Burgers and Fries with a Side of a Trademark Lawsuit

In-N-Out, the popular California burger chain, sued Puma for trademark infringement. Why would a sports apparel retailer initiate an IP battle against a fast food chain?

Puma collaborated with streetwear designer Mike Cherman and released sneakers branded ‘Cali-0 Drive Thru’ and ‘California Drive Thru’. The sneakers were simple white leather low-tops with a red trim on the bottom and laces with a palm tree pattern.

Madrid Protocol: The Need for a Canadian Trademark Agent

Now that Canada is the 104th member of the Madrid System, it is integral that non-Canadian business owners understand the importance of retaining the appropriate Canadian trademark practitioner for their matter. Wises has the capacities of both a trademark lawyer and registered trademark agent, offering you a full range of trademark services.

From Taco Tuesday to Sunday Brunch, restaurants fight over trademarks

Foodie trademark law is a brutal world, in which even the most basic culinary gimmick has probably already been claimed and protected by unforgiving law, from the “Ham N’ Egger” to “Eggs Benny.”

News that a large restaurant franchise conglomerate has threatened a small Tex-Mex cantina in Calgary with a lawsuit for illegally using the trademark “Taco Tuesday” has shone a rare light into the murky world of intellectual property law for foodies.

Location, Location, Location – The issue of descriptiveness in Canadian Trademark Applications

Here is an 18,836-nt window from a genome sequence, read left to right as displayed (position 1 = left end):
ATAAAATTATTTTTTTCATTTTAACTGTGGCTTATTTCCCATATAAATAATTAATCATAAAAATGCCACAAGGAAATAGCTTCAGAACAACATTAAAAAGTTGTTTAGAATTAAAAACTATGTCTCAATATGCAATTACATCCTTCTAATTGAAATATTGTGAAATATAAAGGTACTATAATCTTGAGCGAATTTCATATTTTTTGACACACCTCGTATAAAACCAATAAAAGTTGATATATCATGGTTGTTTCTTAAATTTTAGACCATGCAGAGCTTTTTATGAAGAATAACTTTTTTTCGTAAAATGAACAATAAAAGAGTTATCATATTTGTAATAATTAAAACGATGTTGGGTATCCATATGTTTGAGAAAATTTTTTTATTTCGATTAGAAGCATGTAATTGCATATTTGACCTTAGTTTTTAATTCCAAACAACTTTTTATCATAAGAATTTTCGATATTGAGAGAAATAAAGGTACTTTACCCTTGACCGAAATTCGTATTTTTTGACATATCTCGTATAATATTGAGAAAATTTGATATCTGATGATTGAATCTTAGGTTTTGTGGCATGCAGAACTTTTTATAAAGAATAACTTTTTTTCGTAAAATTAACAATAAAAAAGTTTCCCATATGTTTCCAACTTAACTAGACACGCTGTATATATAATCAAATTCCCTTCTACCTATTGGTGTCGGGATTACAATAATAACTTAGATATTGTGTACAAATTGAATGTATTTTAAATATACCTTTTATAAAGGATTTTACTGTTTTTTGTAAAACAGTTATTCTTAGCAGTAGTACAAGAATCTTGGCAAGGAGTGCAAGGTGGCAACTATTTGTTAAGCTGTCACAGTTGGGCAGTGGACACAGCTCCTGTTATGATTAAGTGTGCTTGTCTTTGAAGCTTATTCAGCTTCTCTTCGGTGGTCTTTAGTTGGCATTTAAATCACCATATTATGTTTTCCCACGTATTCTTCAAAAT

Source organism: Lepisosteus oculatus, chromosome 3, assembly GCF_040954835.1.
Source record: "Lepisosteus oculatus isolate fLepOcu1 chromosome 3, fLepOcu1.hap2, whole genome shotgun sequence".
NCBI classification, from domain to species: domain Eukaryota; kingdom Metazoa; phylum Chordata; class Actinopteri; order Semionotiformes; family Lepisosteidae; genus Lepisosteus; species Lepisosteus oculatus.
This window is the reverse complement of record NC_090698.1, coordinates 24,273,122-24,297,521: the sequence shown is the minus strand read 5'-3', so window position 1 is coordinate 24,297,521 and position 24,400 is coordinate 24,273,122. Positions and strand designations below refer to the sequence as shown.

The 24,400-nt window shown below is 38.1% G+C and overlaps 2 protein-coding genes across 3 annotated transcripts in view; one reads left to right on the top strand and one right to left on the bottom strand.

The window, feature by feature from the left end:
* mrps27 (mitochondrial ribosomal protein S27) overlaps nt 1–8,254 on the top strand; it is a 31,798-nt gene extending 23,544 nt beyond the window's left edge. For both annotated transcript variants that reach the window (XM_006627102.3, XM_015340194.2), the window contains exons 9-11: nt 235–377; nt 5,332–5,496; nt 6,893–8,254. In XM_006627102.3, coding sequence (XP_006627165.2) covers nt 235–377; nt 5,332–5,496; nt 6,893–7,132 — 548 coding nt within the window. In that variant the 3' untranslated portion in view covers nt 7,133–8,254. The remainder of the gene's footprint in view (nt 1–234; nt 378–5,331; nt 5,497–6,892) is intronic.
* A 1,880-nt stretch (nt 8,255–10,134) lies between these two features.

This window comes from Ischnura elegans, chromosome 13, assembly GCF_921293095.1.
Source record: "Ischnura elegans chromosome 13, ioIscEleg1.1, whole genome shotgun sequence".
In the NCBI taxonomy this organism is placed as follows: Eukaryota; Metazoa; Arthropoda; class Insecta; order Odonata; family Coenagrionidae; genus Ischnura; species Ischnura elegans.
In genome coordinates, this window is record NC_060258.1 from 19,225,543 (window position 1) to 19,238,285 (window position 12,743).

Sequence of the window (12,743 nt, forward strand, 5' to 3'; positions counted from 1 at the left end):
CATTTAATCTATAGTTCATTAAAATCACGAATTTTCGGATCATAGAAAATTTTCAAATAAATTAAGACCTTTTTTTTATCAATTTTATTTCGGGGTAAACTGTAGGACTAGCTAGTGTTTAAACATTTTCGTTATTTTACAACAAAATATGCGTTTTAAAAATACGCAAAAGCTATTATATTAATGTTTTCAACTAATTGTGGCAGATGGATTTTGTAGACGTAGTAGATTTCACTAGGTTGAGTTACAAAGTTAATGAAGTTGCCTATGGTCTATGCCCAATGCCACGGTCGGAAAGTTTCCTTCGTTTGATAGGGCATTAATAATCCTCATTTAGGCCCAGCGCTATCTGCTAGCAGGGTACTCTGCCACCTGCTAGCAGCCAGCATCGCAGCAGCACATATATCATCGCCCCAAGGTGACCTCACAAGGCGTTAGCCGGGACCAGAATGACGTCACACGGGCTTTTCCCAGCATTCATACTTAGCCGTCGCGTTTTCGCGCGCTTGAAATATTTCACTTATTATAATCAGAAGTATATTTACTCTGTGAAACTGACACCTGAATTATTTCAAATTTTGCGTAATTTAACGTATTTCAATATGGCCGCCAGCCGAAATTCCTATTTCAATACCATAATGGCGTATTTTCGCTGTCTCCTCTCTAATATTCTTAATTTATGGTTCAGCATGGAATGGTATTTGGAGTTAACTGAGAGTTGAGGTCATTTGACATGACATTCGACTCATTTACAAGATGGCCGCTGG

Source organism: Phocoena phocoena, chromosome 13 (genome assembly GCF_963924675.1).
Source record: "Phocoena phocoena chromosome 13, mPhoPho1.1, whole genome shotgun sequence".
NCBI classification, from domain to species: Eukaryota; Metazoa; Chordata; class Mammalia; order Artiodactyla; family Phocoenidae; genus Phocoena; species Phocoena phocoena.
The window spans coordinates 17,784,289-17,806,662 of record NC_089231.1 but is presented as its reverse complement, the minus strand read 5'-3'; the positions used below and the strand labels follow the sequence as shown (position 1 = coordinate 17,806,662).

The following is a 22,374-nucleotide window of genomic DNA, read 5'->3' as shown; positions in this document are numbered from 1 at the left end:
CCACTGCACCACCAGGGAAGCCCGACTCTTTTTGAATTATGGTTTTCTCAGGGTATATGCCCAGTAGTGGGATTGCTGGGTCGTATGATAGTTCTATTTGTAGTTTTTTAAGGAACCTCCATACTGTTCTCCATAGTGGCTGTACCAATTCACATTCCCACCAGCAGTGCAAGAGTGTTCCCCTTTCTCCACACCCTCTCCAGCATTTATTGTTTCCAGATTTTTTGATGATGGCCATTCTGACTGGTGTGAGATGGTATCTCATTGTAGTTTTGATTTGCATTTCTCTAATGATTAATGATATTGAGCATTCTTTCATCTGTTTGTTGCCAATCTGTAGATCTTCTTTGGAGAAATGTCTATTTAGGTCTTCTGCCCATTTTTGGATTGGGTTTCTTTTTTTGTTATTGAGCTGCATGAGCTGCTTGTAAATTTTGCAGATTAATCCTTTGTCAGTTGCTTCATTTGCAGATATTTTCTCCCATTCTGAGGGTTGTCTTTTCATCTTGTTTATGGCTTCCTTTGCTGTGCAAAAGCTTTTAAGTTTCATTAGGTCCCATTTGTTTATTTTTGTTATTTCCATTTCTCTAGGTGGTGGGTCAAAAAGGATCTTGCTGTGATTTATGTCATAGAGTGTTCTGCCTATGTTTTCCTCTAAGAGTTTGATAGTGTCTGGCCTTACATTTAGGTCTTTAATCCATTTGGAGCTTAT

Can you register the name HOLLYWOOD for films and entertainment services? What about MUNICH for beer and pretzels? A resident of Haliburton recently registered the trademark HALIBURTON in association with various goods, causing much debate and controversy amongst the local government officials – particularly in light of recent case law in Canadian trademark law.

Technicalities Matter – Disclosure Requirements in Ontario

Before a franchisor signs up a new franchisee, it must disclose information about the franchise system and business in a disclosure document. Franchise law in Ontario places strict requirements on the contents, form and timing of disclosure. Failure to provide a disclosure document as required by the Arthur Wishart Act (Franchise Disclosure) (the “Act”) can lead to devastating consequences for a franchisor – including the exercise of the franchisee’s right of rescission.